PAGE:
The Mediterranean Diet Roundtable goes to Washington

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The Mediterranean Diet Roundtable goes to Washington

The event promotes international trade
 and culinary culture for a healthier nation

WASHINGTON, D.C.The Mediterranean Diet Roundtable (MDR), an event designed to inform, inspire and promote the appreciation of Mediterranean cuisines in America, will be held in Washington D.C. June 26-27.

The first event, a “Med Gala”, will be June 26 at the Embassy of Italy, 3000 Whitehaven St. NW. The next day, June 27, will feature an all-day conference at the Ronald Reagan Building and International Trade Center, 1300 Pennsylvania Ave. NW.

The MDR focuses on the Mediterranean Diet (from the Greek word diaita, meaning way of living, not a weight loss program). It brings together different aspects of food as a nutrient, an economic paradigm, an expression of social rituals and of cultural status.

The aim of the MDR is to create a community of professionals from various disciplines to improve the national food system, leading to healthier lives and a happier population. It also will enable participants to learn “best practices” from leading operators, scholars and stake holders in the fields of food services and nutrition.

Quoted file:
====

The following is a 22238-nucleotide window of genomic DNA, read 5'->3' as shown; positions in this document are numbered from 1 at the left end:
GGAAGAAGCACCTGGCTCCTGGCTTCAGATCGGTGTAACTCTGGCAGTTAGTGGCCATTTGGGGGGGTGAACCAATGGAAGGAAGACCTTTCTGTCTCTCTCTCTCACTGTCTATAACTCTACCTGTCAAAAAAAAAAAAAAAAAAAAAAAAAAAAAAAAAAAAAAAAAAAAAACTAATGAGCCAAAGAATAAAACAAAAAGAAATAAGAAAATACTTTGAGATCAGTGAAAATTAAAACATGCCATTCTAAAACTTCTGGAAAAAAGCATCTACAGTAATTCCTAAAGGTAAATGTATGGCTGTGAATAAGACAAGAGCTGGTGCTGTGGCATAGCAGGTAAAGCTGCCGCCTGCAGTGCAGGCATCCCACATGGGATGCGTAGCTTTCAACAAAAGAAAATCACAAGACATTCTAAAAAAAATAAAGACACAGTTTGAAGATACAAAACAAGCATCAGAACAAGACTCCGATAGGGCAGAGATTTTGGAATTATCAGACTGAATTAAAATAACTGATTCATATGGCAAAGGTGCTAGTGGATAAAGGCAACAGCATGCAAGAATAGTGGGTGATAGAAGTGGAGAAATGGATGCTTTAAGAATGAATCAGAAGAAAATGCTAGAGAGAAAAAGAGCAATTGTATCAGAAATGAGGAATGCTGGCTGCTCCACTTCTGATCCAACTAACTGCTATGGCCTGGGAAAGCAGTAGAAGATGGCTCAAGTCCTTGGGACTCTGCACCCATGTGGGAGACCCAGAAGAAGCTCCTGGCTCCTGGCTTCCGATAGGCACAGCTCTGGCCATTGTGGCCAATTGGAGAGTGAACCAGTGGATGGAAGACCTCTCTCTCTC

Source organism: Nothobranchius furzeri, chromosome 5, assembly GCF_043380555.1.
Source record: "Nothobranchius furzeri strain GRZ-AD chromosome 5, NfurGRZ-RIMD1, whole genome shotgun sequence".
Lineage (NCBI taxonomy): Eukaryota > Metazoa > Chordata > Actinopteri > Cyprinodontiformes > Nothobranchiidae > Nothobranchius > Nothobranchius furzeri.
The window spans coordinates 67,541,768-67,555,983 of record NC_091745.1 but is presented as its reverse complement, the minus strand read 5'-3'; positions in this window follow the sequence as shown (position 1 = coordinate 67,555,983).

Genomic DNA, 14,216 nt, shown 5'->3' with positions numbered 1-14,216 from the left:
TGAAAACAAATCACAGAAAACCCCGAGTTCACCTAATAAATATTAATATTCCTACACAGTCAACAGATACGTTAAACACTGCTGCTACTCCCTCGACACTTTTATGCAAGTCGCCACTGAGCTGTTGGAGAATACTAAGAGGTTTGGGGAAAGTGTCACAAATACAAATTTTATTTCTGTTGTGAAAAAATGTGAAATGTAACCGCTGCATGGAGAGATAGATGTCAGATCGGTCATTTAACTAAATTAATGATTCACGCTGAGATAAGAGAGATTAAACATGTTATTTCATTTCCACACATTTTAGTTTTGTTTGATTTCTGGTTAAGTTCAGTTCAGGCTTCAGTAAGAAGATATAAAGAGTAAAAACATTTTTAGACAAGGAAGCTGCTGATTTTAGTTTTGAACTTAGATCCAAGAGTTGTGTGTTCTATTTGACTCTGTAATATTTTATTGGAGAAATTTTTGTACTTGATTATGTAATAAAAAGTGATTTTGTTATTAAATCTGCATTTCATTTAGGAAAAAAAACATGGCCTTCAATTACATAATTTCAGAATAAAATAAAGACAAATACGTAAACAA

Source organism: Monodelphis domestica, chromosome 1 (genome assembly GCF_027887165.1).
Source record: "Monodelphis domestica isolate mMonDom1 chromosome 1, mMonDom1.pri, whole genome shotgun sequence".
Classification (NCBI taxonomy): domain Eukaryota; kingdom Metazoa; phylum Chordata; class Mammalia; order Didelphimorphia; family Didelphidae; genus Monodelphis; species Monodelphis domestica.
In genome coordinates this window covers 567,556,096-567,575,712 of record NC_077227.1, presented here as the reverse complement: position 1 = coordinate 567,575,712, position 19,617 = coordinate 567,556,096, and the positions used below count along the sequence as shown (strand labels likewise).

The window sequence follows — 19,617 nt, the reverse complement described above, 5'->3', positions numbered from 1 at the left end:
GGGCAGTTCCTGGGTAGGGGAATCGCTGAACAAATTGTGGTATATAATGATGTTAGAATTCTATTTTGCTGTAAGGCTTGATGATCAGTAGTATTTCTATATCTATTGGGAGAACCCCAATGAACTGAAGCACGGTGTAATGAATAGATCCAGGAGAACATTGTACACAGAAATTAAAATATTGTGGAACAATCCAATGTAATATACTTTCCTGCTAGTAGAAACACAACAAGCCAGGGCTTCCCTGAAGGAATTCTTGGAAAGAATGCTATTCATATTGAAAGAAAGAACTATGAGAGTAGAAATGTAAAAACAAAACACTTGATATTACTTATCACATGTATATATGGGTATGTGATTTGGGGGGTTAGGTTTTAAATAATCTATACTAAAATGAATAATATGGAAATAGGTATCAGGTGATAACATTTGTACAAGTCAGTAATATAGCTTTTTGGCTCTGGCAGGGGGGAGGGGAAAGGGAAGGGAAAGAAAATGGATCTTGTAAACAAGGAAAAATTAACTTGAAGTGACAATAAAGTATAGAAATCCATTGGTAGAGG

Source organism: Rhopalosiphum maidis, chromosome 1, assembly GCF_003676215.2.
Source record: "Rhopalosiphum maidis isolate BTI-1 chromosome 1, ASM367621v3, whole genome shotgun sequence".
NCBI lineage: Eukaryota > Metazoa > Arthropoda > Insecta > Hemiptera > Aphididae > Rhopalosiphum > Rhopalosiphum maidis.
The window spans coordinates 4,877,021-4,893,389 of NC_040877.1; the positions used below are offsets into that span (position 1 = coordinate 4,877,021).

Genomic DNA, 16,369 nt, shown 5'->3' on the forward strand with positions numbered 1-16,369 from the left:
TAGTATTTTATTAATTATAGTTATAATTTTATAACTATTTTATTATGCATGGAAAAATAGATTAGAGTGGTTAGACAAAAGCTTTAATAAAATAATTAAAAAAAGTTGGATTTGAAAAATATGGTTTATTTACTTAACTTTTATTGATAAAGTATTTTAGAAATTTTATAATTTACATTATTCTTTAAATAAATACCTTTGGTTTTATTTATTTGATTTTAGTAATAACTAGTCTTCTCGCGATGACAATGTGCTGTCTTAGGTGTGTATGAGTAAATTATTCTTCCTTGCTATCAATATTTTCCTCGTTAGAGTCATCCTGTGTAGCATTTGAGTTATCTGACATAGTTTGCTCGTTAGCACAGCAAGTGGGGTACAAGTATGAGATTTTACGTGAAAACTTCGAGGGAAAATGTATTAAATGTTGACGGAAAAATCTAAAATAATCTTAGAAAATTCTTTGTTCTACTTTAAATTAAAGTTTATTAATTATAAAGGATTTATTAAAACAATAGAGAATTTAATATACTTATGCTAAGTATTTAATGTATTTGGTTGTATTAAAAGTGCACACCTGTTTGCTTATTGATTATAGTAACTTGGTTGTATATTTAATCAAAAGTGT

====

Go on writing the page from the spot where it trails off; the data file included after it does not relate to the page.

The Med Gala offers a culinary adventure involving different Mediterranean flavors in a glamorous setting; the MDR celebrates Mediterranean cuisine as an expression of healthy eating. The benefits of the Mediterranean diet are supported by a significant body of scientific evidence, and by trend-setters and innovators who include the Mediterranean diet as a centerpiece of their philosophy of healthy eating.

The program will include:

  • Food science, presented by Professor Eric Decker, University of Massachusetts;
  • Food policy, presented by Professor Parke Wilde, Tufts University;
  • Food offerings and nutritional educational behavior in Kindergarten through 12th grades;
  • Challenges and food offerings in hospitals and the healthcare industry.

A country-specific focus will be highlighted, starting with Cyprus, an important crossroads of cultures and trade.
“The interest in food culture is evident from the surge of cooking classes, apps and dedicated nutritional service,” said Daniela Puglielli, MDR founder. “With the current demographic and environmental scenarios, it is now, more than ever, important to respond to this craze with practical answers. The Mediterranean Diet offers delicious, healthy and sustainable options: a diet good to the palate as well as great for the economy and the planet.”

For additional information, visit www.MDRproject.com.